The law sets out the minimum requirements and you are always able to go further and exercise your discretion.
In any event rather than merely refusing due to eligibility you should also include one of the statutory reasons for refusal, as this will help to mitigate the risk of a claim by the employee based on a technicality.
2) Refusal of request for a prescribed reason
The legislation recognises that an employer may have entirely legitimate business reasons why it cannot accommodate a flexible working request. There are eight specific grounds for rejecting a request, which are the same grounds that applied before 30 June 2014, and only these grounds may be relied on as reasons for rejection:
- The burden of additional costs.
- Detrimental effect on ability to meet customer demand.
- Inability to reorganise work among existing staff.
- Inability to recruit additional staff.
- Detrimental impact on quality.
- Detrimental impact on performance.
- Insufficiency of work during the periods the employee proposes to work.
- Planned structural changes.
When deciding on the reason for refusal there is no need to have to justify the decision. The law states that it is a subjective test and therefore if you consider that the ground applies then the test is satisfied.
There is no need to provide an explanation to the employee and technically you could just state that one of the 8 reasons and that is it. However in the interests of employee relations and ensuring a happy workforce it would be advisable to at least give the employee some reasons for your decision.
Often issues and disputes arise at work due to a lack of communication, so the more you can explain to the employee about your decision making the better this will be for preventing a dispute.
Stage 5: Appeals
There is no legal obligation upon you to allow the employee to appeal against the decision, however it is advisable to have some sort of appeal process, and in fact the Acas Code suggests that employees should be allowed to do so.
This will also help to assist in preventing disputes from arising.
If an employee appeals then, as with grievance and disciplinary issues, it is advisable that where possible someone who has not already been involved in the process deals with the appeal.
A meeting should be arranged with the employee to discuss the decision.
Can we agree a trial period?
Although there is no requirement for this in the legislation there is nothing to prevent you agreeing to a trial period. This may be advisable where there is a question over whether the proposed arrangements will actually work in practice.
You are also free to agree an extension to the trial period with the employee if this is needed.
What happens if we reach an agreement and grant the flexible working request?
If an agreement is reached and the new working arrangements are to begin there will be a variation to the employees’ contract of employment.
This variation will be permanent and you are required to put the details of what has been agreed in writing to the employee or provide them with a new contract of employment setting out the new terms.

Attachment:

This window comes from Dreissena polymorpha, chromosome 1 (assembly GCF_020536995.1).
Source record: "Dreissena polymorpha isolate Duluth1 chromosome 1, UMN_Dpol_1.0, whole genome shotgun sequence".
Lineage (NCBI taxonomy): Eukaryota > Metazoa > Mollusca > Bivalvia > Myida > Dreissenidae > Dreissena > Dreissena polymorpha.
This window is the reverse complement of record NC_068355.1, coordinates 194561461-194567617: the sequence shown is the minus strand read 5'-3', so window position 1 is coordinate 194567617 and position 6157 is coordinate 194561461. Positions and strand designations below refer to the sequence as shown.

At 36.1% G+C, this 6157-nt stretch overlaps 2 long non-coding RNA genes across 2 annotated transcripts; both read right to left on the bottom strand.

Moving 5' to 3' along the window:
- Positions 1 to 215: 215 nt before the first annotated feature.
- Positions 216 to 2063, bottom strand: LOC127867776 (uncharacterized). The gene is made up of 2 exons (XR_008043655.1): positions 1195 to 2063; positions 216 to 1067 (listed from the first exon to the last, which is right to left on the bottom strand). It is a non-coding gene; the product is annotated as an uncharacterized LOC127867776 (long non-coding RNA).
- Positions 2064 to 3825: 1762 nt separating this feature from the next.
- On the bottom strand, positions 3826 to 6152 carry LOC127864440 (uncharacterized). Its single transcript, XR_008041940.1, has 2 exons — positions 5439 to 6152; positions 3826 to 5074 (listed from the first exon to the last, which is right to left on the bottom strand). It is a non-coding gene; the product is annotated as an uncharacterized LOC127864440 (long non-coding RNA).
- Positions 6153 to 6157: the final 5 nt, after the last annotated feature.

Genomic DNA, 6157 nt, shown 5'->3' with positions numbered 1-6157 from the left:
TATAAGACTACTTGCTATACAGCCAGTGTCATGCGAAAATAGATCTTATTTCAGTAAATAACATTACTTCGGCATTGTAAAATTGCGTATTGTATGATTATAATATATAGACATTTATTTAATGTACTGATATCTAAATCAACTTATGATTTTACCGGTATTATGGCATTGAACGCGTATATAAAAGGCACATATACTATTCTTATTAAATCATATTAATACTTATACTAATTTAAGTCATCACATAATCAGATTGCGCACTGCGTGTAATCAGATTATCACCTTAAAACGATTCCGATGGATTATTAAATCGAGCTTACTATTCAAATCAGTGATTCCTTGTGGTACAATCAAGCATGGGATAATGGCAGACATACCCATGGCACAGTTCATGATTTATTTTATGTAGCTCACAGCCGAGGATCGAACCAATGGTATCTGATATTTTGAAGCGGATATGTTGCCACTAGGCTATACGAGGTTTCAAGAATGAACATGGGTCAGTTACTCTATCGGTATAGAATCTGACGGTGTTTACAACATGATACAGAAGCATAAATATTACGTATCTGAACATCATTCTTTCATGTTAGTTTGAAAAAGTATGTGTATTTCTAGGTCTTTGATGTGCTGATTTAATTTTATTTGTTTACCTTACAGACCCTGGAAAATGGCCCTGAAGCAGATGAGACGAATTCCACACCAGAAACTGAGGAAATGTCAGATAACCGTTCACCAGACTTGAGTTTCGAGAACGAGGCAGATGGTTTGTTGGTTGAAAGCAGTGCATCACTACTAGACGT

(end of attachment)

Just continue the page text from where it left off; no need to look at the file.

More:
It is also recommended that after a period of time with the new working arrangements that you meet with the employee to ensure that it is working as expected.
What if we agree and then it does not work and we want to change the employees’ terms back?
After the new working arrangements have been agreed (unless you have agreed a trial period) any change, including a change back to the old terms, will have to be agreed with the employee.
If the employee does not agree to change their terms any change you impose will be a breach of contract and could result in a claim against you.
What if the employee wants to change their terms back?
Unless you are willing to agree, the employee cannot make another flexible working application for 12 months’.
You can of course negotiate with the employee if you wish.
What happens if the employee makes an application but won’t attend a meeting?
If the employee fails to attend a first meeting and then a re-arranged meeting you are entitled to treat the application as being withdrawn and you should notify the employee accordingly.
The same applies if they fail to attend an appeal meeting.
In practice it is recommended that you keep open lines of communication with the employee and find out why they are not attending, and perhaps consider some adjustments or going beyond the requirements of the law.
What happens if we receive more than one request? How do we decide which to approve?
You are required to look at each application on its own merits in the context of your business and its requirements. You should avoid comparing applications from different employees.
Requests should be considered in the order in which they are received, and it may be that a decision you make with the first employee will impact your decision making in respect of subsequent applications.
If you consider that there may be difficulty in accommodating more than one request you may consider having a discussion with those employees who have made the request to see if there is a compromise.